New Connecticut law helps victims of childhood sexual abuse

In May, Connecticut’s General Assembly passed “Erin’s Law,” named for Erin Merryn, a survivor of childhood sexual abuse who is now a national advocate for survivors of childhood sexual abuse. Erin’s law aims to educate children on how to avoid becoming victims of child molestation. The law would implement age-appropriate education in Connecticut’s schools to teach children about sexual molestation and how to avoid it. The curriculum will include such programs as “How to Tell Today,” “How to Get Away” and “My Body Belongs to Me.”

Education will include the difference between good and bad touching and how to find a trusted adult to report abuse. And anything that can help childhood victims is needed. Federal data shows that one in four girls and one in six boys are molested before age 18. Child victims of sexual abuse can face a lifetime of struggles. The Department of Justice has reported that up to 95 percent of female offenders were abused before the age of 12, while up to 68 percent of male offenders similarly faced physical or sexual abuse or neglect as children.

Currently 14 states have passed Erin’s Law; 23 states have similar legislation in the works. Connecticut would be the 15 th if Governor Malloy signs the bill into law as expected.

Connecticut and 36 other states already have Megan’s Law, which forces sex offenders to register to a database made available to the public online and also prevents many registered sex offenders from living in certain neighborhoods and near schools.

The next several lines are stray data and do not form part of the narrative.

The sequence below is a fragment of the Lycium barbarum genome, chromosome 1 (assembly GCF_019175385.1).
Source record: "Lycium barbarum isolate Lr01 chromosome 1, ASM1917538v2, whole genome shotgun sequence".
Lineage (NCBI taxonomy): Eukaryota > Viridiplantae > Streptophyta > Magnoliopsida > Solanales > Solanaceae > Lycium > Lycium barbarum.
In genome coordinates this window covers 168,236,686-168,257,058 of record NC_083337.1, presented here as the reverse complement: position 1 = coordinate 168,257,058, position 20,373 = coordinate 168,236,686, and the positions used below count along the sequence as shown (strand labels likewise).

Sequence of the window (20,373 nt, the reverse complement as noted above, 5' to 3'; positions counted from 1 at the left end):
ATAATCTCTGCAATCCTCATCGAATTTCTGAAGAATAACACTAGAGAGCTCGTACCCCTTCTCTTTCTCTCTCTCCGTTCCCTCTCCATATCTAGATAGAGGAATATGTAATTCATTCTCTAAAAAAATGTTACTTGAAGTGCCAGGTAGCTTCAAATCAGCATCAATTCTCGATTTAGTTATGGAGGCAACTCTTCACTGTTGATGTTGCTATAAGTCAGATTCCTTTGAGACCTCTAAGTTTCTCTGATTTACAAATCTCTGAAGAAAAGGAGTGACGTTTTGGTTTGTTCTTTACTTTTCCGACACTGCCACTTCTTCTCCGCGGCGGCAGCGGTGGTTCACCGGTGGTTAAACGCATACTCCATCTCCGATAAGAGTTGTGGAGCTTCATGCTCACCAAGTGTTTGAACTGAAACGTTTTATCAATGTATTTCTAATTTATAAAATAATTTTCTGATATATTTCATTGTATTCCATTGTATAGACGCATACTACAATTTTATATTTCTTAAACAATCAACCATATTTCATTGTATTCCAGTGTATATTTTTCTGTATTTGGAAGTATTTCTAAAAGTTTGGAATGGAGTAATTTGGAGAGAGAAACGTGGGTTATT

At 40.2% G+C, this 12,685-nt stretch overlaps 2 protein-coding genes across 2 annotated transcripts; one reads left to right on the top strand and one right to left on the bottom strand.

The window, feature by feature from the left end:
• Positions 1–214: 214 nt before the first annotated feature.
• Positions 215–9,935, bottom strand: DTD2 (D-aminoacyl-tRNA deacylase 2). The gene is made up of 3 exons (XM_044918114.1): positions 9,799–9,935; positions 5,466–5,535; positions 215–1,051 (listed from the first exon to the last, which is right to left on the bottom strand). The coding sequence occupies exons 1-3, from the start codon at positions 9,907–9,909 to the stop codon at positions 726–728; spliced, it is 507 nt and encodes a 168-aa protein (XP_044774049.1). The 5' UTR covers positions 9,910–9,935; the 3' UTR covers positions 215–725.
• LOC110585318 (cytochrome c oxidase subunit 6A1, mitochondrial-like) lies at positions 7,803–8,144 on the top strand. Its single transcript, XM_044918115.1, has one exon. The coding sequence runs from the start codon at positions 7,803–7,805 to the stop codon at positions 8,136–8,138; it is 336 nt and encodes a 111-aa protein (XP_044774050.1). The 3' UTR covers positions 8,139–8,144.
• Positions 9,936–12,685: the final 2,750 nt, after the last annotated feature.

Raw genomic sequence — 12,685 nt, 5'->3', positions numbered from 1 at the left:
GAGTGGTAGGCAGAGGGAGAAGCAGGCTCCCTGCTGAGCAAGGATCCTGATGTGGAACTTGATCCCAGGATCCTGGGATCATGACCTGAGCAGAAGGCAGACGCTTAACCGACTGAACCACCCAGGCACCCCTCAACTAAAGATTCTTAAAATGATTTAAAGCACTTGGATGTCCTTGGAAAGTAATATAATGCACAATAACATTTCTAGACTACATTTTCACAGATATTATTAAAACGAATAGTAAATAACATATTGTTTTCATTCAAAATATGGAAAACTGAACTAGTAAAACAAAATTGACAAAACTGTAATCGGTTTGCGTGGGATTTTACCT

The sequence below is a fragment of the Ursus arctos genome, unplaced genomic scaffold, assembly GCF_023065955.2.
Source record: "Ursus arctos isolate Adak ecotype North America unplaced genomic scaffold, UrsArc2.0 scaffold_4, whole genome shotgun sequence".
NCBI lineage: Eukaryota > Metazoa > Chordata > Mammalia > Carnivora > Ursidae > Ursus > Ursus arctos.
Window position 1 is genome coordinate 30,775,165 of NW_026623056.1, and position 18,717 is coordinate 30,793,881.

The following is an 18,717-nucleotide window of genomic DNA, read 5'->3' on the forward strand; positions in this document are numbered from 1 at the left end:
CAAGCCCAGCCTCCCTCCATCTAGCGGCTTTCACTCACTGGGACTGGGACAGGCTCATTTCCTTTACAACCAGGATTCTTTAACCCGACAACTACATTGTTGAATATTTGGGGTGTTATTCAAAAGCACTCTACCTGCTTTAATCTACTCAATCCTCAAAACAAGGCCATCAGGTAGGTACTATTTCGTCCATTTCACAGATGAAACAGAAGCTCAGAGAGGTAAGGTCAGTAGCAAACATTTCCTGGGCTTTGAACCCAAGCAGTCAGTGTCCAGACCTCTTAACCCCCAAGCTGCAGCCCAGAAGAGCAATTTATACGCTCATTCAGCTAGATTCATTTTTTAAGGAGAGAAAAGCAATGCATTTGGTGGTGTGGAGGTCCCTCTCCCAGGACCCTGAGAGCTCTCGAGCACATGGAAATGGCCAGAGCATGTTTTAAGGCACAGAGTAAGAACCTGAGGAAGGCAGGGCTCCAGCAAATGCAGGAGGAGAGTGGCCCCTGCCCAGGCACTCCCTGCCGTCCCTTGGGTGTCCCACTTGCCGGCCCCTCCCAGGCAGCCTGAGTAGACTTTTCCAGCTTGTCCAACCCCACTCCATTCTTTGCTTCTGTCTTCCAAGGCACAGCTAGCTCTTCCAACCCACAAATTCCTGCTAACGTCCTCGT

Civil lawsuits may help

Survivors of childhood sexual abuse are generally most concerned with preventing other children from suffering the same abuse as they experienced. That is why reporting sexual abuse, while extremely difficult, is also an important step, as offenders usually victimize more than one child. In a civil case, the burden of proof to find a defendant guilty is a “preponderance of the evidence.” In a criminal case, on the other hand, the prosecution must prove guilt beyond a reasonable doubt. Because of this, some victims can find justice in a civil case even if a criminal case was unsuccessful.

A victim of sexual abuse may also be able to obtain money damages in a civil suit for help with medical and therapeutic expenses, in addition to recovery for the difficulty many victims have in moving on with their lives. A civil suit can also provide a victim with a sense of closure and empowerment. Most importantly, a civil suit can bring to light the actions of the abuser and make it less likely other children will become victims themselves.

In 2002, Connecticut passed a law that made the statute of limitations for bringing personal injury claims for sexual assault and sexual exploitation of a minor to 30 years after the minor reaches adulthood. Essentially, in Connecticut a victim of childhood sexual abuse has until age 48 to bring a claim against his or her abuser.